Harold Burson is one of the most respected and influential people in PR, partly due to his philosophy of upholding the First Amendment rights of speech and press even when a controversial client may result in a backlash against his firm, Burson-Marsteller.

The Business of Persuasion by Harold Burson

In his new book, "The Business of Persuasion," a deeply personal account of a 70-year career in public relations, Burson sums up his belief in free expression: "Even the most unpopular or destructive organization has the right to express its views and explain itself, as long as its objectives are legal and the messages incite no violence, then it should be free to employ professional PR counsel, especially for navigating the media landscape, which has grown as complicated as our legal system."  Amen to that.

B-M has refused assignments that make staffers or existing clients uncomfortable (e.g., debate on abortion) or countries with questionable human rights policies that have little chance of changing.

In Burson's view, it comes down to whether the client would be good for business over the long run. "To me, it's more a business decision than an ethical decision."

Burson outlines his firm's work on behalf of clients such as Union Carbide following the Bhopal explosion, Argentina under junta rule, Johnson & Johnson's Tylenol poisoning, asbestos litigation and Saudi Arabia in the aftermath of 9/11.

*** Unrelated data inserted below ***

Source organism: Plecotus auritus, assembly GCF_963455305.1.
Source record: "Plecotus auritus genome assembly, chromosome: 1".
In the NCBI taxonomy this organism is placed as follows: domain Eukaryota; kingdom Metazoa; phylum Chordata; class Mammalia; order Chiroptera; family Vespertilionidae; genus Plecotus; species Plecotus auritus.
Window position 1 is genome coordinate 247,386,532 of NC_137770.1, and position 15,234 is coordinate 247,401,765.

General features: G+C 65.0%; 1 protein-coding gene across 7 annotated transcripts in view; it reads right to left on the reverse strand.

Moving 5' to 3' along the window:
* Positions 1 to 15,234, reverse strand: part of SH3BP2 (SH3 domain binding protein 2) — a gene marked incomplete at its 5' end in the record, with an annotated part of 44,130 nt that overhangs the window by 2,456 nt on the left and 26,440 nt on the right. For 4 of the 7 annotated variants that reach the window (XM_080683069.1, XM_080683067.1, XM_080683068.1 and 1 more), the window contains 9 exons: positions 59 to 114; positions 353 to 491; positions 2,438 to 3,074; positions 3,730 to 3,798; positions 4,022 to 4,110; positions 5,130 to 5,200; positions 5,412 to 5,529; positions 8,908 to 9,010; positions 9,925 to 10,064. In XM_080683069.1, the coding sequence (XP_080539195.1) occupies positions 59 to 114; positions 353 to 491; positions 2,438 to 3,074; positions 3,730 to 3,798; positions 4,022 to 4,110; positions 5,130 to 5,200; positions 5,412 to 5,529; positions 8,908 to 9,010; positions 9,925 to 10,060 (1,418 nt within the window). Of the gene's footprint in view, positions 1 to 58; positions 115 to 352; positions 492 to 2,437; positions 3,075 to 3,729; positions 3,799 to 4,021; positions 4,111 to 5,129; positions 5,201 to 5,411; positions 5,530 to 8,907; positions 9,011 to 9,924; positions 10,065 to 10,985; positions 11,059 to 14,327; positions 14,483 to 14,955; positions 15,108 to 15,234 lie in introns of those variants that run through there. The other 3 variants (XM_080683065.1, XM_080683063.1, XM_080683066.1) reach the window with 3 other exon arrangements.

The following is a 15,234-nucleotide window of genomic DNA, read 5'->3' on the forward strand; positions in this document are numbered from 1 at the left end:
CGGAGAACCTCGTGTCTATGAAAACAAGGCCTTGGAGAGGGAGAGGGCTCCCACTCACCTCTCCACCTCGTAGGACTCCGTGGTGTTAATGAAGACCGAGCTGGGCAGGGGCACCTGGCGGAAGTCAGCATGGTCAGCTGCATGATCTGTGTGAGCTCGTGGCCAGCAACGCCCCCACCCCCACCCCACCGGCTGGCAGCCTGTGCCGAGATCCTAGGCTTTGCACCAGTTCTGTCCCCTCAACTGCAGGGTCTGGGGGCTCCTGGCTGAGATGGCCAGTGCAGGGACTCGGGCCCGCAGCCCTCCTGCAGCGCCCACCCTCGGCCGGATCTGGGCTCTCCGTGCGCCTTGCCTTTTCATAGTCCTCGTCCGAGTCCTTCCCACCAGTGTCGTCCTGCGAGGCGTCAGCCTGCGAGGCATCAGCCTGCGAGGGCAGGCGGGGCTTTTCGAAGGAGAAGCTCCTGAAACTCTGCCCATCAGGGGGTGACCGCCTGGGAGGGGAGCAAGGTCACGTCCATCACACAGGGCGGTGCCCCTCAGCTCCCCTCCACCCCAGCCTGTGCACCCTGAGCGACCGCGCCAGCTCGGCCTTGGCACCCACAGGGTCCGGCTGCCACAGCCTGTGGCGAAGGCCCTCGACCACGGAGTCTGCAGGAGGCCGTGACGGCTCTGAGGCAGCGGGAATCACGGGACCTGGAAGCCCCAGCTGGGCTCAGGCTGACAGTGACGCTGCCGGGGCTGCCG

He notes how B-M often takes heat for supporting or defending clients, mentioning that a cable news commentator once referred to B-M as "the public relations firm from hell" and that India's media still pillory the firm for its Bhopal work.

Burson contrasts the legal and PR professions. While a lawyer can take on a murderer as a client without suffering any stigma, a PR firm may be hit with "hateful criticism and picket lines" because of a client.

"There is a love-hate relationship between media representatives and PR professionals, even though many PR professionals have journalism backgrounds," explains Burson. "Institutionally, reporters and editors believe that clients hire us to whitewash our clients' misdeeds or prevent them from talking directly with client CEOs—although they can almost always cite PR professionals who have been helpful."

Burson's book is much more than controversial clients and crisis management.

It's about the co-founding of one of the most influential PR firms and its eventual sale. It's about the development of modern PR by a man who helped create that communications discipline.

The Business of Persuasion is published by RosettaBooks and will be available on amazon.com next month.

Get it. You'll become a better PR person for it.